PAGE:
Seriously.

I did wonder … after so many years living in the Virginia countryside, would I take to a city as huge as Istanbul? Would it be overwhelming? Unmanageable? Daunting?

Nah. Not a chance. It’s simply marvelous.

Marvel-ful might be the word for it. The mix of ancient, merely old, and modern are combined in nearly every eyeful. The mosques atop hills, in every direction, are beautiful, and their minarets are charming. The city is so very alive, teeming with life, lively with construction projects, bustling with commercial activities, it is energizing and exciting. Perhaps what thrills me most is how, coming to the crest of a hill, you’ll get a view of the glorious, historic, enormously important waterways that surround the city. And they are full of activity, passenger ferries and commercial vessels chugging along in every direction, at all hours. I realize how much I like to have water in view, best if sea, next best a river, can settle temporarily for a lake … but give me water nearby, please. Oh, Istanbul certainly delivers that.

And – as mentioned, ferries. Istanbul’s terrific public transportation network comprises buses, trams, subway routes and lots of ferries. You already know which transportation I prefer. And they’re as cheap as they are convenient. Such a delightful way to get about!

Then, the craftsmanship. Especially the textiles. I very much like Turkish designs and colors, I find the colors rich and the patterns elegant, well-proportioned, very artistic. The Bazaar has astonishingly beautiful items. There’s a lot of tourist-quality merchandise of course but there are many things – carpets, scarves, jackets, clothing, jewelry – that are exceptional. It’s exciting, I don’t know why, but it is, to see that such craftsmanship exists and apparently flourishes. It’s not just in the ancient mosaics and old architecture, it’s in today’s commerce, too.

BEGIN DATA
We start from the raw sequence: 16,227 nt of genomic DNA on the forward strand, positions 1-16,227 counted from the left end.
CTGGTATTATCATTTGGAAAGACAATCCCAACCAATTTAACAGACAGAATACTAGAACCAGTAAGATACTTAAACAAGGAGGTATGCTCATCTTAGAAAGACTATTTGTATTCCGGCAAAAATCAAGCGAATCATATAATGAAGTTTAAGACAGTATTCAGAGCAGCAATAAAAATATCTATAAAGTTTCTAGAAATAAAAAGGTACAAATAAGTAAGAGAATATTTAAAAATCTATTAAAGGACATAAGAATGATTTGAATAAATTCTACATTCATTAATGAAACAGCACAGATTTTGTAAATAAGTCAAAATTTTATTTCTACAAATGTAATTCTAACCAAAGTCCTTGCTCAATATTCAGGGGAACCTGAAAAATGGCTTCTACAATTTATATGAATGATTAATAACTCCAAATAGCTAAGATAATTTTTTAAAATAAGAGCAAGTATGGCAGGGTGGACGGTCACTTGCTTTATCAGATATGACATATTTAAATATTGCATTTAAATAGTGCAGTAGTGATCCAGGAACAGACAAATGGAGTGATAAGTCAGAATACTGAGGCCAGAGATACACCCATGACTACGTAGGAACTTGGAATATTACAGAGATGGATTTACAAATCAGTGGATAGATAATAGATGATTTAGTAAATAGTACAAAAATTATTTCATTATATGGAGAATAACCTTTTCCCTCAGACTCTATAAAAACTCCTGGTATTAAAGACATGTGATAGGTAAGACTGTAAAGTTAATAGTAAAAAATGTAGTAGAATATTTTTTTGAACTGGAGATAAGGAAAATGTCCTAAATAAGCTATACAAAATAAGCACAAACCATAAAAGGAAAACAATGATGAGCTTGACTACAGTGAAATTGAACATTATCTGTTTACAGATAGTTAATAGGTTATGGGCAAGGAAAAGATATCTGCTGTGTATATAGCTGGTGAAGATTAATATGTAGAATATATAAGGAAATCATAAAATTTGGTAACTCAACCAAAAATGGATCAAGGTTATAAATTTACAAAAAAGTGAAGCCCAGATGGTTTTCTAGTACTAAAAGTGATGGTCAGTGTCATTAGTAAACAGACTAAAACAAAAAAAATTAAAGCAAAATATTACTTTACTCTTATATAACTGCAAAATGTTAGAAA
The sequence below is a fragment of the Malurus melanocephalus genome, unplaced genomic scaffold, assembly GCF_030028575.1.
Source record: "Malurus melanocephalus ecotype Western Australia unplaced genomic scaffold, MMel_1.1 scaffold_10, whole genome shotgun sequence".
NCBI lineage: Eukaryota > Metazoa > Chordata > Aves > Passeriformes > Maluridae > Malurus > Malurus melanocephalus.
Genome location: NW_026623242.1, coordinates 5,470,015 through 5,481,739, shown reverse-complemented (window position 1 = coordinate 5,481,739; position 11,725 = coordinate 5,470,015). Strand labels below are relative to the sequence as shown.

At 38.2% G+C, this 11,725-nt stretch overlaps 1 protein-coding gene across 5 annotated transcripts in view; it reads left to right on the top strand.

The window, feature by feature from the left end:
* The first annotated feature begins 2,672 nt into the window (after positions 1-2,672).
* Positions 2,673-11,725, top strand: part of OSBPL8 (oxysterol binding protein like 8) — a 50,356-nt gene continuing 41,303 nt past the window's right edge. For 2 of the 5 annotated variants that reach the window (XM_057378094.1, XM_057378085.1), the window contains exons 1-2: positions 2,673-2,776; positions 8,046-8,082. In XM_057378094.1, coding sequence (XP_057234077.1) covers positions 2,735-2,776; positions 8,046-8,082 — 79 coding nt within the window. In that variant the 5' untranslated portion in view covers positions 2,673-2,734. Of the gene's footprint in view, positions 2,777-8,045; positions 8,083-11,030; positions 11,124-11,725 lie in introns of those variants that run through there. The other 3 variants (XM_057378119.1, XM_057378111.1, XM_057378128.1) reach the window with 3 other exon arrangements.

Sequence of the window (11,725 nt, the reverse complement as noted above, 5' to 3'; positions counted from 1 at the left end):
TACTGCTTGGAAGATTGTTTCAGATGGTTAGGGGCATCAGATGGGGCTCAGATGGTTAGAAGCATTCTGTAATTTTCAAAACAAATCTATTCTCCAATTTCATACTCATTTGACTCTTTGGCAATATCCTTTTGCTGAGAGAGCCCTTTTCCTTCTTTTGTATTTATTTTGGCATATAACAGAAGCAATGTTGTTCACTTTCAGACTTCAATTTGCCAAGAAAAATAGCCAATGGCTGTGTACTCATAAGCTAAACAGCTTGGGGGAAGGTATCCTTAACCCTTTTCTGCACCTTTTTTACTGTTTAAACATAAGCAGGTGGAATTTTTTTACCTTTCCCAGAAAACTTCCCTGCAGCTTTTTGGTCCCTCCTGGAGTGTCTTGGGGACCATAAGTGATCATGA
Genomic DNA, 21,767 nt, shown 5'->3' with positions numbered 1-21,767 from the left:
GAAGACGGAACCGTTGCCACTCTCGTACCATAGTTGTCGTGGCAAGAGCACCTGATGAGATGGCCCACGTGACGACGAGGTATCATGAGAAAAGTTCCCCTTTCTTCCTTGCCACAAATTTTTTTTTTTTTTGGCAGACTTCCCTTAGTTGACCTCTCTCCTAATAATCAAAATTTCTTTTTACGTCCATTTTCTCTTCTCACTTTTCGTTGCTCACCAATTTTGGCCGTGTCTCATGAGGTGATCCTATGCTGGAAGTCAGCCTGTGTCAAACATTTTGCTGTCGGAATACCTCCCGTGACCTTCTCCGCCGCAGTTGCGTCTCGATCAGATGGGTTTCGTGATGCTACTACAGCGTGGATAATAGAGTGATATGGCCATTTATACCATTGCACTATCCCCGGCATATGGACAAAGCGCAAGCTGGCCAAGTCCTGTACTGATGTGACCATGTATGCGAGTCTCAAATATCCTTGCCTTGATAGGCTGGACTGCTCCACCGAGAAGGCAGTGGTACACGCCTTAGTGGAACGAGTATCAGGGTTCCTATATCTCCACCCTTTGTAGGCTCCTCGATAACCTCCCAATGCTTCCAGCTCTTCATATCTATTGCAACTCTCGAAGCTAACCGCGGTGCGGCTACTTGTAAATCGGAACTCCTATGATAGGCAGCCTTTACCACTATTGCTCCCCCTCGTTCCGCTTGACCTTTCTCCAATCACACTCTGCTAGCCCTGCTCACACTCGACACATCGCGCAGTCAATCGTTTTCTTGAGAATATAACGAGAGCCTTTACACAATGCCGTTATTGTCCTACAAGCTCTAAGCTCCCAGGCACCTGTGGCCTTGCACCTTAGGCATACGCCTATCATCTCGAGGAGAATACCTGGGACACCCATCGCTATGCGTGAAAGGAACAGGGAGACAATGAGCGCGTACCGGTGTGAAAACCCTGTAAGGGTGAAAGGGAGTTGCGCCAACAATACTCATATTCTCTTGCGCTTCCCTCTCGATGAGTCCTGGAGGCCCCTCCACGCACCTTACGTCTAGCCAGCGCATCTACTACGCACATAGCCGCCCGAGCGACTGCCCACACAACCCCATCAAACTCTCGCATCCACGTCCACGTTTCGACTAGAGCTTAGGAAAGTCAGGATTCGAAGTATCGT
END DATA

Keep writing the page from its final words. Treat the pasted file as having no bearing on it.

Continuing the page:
The hills can be challenging. If I stayed here long enough and kept walking as much every day, I’d be in much improved cardio shape. As is, I’m just relieved to have managed all the cobblestones and broken pavement, hills and steps, without a single fall. One needs to channel a mountain goat. But the changing neighborhoods, the views, the restaurants, ancient baths and ruins, make the miles fly by. It’s all so fascinating.

And the vibe. Friendly, kind. I found people helpful, polite, friendly. Easy to chat with people who speak English, and not too difficult to communicate a bit with those who don’t. Lots of good will. I felt safe at all times, and very happy to be, finally! in Istanbul. I’ll be back!

Leave a Reply

Your email address will not be published.

This site uses Akismet to reduce spam. Learn how your comment data is processed.